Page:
Here is my advice on “Building New Native iOS & Android Apps”: If you’ve used Flutter or React Native before, then keep using them. Otherwise, evaluate Flutter and React Native in that order.

Building Native iOS and Android Apps
Building Native iOS and Android Apps

And this is my advice on “Got Web Application - What Now on Desktop?": Keep your web application. If yo’re ok with Flutter’s constraints, then evaluate Flutter for Desktop.

What to Do on Desktop When You Have a Web Application
What to Do on Desktop When You Have a Web Application

Rate My Talk

This will be posted shortly before the event.

If you’ve seen my talk, then please rate it!

This is the feedback I got on my talk. Please note that you can view the second page with the arrow button in the bottom left.


Slides

Here are the slides as PDF. They are 2.5 MB:

You can also get the slides in their original Keynote format. “Keynote” is Apple’s presentation application. Why would you do that? My slides have less text than the PDF version, so you can see what I cut. I also animated the slides, so they are more pleasant to watch. Or maybe you want to peek under the hood to see how I achieved specific effects. These slides are 14.7 MB in size.

Videos

Talk

The link to the video will probably be available here after the talk. It may be behind a paywall.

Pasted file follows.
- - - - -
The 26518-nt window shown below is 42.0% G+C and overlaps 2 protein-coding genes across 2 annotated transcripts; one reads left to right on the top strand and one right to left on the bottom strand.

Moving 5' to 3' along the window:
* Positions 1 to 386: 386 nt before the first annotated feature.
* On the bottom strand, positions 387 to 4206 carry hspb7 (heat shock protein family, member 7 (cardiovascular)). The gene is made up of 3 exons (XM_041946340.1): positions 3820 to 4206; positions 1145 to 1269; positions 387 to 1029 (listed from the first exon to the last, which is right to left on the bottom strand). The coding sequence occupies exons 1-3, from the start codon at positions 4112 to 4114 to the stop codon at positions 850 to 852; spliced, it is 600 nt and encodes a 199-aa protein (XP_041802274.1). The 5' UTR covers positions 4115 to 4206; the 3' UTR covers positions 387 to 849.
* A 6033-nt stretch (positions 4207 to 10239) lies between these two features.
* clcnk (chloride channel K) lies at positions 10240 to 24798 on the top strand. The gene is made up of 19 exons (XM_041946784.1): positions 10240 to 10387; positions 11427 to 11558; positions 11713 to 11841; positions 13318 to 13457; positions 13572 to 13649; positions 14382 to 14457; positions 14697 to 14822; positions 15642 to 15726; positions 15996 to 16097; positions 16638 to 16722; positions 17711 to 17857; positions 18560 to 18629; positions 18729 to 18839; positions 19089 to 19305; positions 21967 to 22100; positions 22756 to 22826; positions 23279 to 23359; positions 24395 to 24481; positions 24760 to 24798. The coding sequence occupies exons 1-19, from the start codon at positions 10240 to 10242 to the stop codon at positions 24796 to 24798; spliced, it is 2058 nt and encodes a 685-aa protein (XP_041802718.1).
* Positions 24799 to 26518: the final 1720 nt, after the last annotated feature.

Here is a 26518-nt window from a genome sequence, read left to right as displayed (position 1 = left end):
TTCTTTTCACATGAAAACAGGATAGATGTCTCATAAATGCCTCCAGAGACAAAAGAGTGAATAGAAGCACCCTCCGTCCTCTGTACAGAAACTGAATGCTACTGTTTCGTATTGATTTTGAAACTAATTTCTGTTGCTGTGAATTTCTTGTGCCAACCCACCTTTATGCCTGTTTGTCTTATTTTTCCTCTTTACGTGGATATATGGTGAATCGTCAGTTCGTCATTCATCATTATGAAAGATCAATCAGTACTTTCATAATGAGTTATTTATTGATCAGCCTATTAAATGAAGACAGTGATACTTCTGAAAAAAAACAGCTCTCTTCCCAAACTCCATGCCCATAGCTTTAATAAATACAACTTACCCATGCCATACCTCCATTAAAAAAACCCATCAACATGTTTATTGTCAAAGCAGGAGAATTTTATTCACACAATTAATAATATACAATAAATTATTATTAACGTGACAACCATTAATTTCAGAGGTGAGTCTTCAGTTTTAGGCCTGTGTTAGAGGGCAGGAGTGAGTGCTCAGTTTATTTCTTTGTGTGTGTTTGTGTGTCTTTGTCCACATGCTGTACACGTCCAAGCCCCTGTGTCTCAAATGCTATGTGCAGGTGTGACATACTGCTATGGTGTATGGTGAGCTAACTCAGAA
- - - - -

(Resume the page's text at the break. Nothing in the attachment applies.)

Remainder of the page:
Flutter Hot Reload

Flutter Hot Reload makes code changes go live in the device/simulator immediately. It’s the main reason why working with Flutter can be such fun! I mentioned it in the talk. Here is a video demonstrating it.



Mobile App Prototype with Flutter

Although it’s a bit old, this is still a decent example of what a native Flutter app can look like. I’m not ready to share the app I’m working on - sorry!

In the summer of 2019, I built native iOS/Android apps with Flutter to validate a business problem. It took me about six weeks, and it was my first Flutter project. I used Google’s cloud service Firebase for login, No-SQL database, and file storage. I also built my own back-end with Java, JHipster, Spring Boot, and Angular.


Progressive Web Application Prototype

At the end of 2019, I built a progressive web app (PWA) to speed up app development. A PWA uses the “Service Worker” in a browser to install on your device and cache data. That was about four weeks, and it was my first PWA. I used Google Workbox for this but developed my own offline storage solution in the browser. I built my back-end with Java, JHipster, Spring Boot, and Angular.